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  • 13.
    Ehn, Pelle
    Malmö högskola, Faculty of Culture and Society (KS), School of Arts and Communication (K3).
    Participation in Interaction Design: Actors and artifacts in interaction2006In: Theories and Practice in Interaction Design / [ed] Sebastiano Bagnara, Gillian Crampton Smith, Lawrence Erlbaum Associates, 2006, p. 137-156Chapter in book (Other academic)
  • 14.
    Ehn, Pelle
    Malmö högskola, Faculty of Culture and Society (KS), School of Arts and Communication (K3).
    Partizipation an Dingen des Designs2013In: Wer gestaltet die Gestaltung: Praxis, Theorie und Geschichte des partizipatorischen Designs / [ed] Claudia Mareis, Matthias Held, Gesche Joost, Transcript Verlag, 2013, p. 79-104Chapter in book (Other academic)
  • 15.
    Ehn, Pelle
    Malmö högskola, Faculty of Culture and Society (KS), School of Arts and Communication (K3).
    The End of the User: The Computer as a Thing2013In: End-User Development: 4th International Symposium, IS-EUD 2013, Copenhagen, Denmark, June 10-13, 2013. Proceedings, Springer, 2013Conference paper (Other academic)
    Abstract [en]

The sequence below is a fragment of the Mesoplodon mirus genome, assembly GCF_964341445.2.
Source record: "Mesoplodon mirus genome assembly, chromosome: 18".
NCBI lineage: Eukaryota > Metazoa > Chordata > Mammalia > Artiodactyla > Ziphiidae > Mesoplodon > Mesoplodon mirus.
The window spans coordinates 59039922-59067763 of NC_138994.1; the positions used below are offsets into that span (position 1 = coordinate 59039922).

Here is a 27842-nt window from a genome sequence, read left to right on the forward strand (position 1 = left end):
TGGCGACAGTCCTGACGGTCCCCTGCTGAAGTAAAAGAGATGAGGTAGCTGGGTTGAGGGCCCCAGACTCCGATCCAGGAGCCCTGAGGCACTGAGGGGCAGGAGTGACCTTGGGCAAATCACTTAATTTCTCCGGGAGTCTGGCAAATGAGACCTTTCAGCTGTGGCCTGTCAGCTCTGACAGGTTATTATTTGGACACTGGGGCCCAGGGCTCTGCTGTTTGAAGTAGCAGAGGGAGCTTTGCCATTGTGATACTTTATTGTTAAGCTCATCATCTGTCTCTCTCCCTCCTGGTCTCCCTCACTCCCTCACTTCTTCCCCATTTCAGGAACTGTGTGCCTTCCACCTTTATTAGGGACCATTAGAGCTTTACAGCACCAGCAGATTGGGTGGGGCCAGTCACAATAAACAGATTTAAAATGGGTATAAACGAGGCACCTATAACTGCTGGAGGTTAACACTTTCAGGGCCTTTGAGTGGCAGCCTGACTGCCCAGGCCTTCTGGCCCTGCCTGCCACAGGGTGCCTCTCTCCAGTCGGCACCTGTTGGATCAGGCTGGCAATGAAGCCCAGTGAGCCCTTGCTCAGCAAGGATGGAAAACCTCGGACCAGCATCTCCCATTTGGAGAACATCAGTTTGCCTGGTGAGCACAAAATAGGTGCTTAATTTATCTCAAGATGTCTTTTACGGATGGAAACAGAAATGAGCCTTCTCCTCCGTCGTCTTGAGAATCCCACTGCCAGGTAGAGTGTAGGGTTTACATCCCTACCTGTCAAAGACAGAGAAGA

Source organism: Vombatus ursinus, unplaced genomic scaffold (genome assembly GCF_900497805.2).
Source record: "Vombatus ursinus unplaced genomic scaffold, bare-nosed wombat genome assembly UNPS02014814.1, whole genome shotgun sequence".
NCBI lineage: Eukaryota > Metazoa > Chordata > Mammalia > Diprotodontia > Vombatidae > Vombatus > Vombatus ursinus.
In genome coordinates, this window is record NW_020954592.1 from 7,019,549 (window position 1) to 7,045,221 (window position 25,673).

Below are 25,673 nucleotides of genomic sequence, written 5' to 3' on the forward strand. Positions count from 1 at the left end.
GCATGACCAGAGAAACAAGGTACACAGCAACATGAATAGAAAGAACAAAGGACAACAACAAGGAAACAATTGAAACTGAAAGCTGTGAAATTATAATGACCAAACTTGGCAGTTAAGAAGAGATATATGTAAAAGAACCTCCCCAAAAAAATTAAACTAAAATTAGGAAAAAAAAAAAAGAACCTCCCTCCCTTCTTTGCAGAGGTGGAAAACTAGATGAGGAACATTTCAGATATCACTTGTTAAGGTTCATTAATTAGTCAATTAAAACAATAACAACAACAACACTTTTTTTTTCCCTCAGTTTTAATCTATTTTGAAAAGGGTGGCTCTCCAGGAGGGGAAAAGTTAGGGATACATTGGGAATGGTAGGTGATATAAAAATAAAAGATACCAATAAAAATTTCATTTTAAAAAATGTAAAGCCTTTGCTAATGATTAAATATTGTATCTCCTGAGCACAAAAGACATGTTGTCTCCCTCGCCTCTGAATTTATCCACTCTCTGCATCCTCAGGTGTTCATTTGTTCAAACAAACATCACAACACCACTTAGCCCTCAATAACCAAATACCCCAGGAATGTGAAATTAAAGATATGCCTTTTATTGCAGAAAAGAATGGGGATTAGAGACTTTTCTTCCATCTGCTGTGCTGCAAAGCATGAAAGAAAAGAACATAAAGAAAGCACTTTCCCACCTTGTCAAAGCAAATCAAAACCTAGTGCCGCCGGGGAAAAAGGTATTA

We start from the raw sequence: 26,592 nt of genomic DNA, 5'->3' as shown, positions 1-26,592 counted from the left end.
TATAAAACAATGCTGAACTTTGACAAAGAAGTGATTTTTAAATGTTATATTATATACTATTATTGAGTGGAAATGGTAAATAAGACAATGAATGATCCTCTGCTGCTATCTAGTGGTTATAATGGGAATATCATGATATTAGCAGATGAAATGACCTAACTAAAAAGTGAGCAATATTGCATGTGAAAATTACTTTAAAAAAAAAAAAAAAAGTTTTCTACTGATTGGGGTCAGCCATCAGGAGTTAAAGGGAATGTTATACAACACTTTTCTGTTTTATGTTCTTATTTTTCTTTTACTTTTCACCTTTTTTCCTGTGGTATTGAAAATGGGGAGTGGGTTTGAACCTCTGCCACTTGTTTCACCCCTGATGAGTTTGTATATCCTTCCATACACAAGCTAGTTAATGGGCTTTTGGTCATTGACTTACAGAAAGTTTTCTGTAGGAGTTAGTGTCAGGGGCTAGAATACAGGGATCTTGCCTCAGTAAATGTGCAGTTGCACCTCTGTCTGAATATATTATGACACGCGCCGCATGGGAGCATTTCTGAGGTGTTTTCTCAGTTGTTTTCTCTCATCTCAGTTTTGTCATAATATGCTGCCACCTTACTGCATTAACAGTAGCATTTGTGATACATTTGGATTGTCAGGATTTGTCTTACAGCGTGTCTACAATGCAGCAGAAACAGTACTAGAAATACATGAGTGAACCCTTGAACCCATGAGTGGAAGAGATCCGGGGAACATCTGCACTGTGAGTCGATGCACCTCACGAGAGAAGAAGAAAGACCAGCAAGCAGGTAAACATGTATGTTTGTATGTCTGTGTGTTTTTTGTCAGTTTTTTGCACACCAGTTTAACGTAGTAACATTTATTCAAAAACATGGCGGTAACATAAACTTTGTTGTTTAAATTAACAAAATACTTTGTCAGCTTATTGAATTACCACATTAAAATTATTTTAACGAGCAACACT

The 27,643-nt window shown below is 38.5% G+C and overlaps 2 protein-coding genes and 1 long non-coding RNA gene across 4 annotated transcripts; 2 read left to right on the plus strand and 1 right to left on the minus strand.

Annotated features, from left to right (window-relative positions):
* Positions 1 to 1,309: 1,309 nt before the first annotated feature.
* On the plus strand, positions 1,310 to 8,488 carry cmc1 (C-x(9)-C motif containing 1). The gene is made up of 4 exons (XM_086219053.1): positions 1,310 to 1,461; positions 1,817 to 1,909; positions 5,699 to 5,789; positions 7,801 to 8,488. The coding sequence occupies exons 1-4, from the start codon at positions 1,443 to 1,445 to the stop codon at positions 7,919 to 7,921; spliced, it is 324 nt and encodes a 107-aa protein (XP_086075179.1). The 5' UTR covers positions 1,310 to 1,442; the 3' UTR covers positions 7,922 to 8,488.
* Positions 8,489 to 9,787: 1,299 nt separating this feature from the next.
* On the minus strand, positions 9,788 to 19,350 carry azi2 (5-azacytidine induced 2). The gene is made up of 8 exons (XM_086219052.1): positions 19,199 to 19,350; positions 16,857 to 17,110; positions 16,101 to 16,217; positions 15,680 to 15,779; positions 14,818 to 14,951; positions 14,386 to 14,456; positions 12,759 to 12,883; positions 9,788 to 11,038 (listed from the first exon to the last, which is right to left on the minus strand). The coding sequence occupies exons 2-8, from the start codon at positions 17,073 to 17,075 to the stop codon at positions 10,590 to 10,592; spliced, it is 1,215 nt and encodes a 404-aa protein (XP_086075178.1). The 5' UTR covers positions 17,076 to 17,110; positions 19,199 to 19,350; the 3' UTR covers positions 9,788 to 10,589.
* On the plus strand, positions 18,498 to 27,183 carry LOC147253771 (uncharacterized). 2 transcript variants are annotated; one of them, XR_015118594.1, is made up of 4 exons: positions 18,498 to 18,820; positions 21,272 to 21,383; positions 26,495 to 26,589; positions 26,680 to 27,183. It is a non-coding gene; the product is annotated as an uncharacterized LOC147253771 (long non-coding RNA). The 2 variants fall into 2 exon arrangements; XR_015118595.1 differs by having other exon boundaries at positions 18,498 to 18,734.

We may all agree on the importance of end users, as in end user programming, human centred design or user driven innovation. But are there theoretical limits with political implications to this anthropocentric understanding of our engagement with users, technology and the artifacts we call computers? Has the end user been patronised by contemporary progressive design and taken hostage by neo-liberal capitalism? In sociology it is becoming clear that society is not just social, but also material. The neglected objects strike back. Just think of global environmental crises. With design research it might be just the same. We know design cannot be reduced to the shaping of dead objects, as in object oriented programming, but humans are neither users living external to objects. Where sociology have had to acknowledge that society is a collective of humans and non-humans, design might have to do away with both users and objects to remain socially and politically relevant. This talk explores the consequences of replacing the object and the user with the thing. Etymologically the thing was originally not an objective matter, but a political assembly dealing with matters of concern. Which humans and non-humans should be invited to participate in contemporary design things? Who invites? Who is marginalised or excluded? What issues should be dealt with? Which designarly and parliamentary technologies should be invoked in prototyping futures? If the computer is to become a controversial thing, is that a well-grounded end of the user?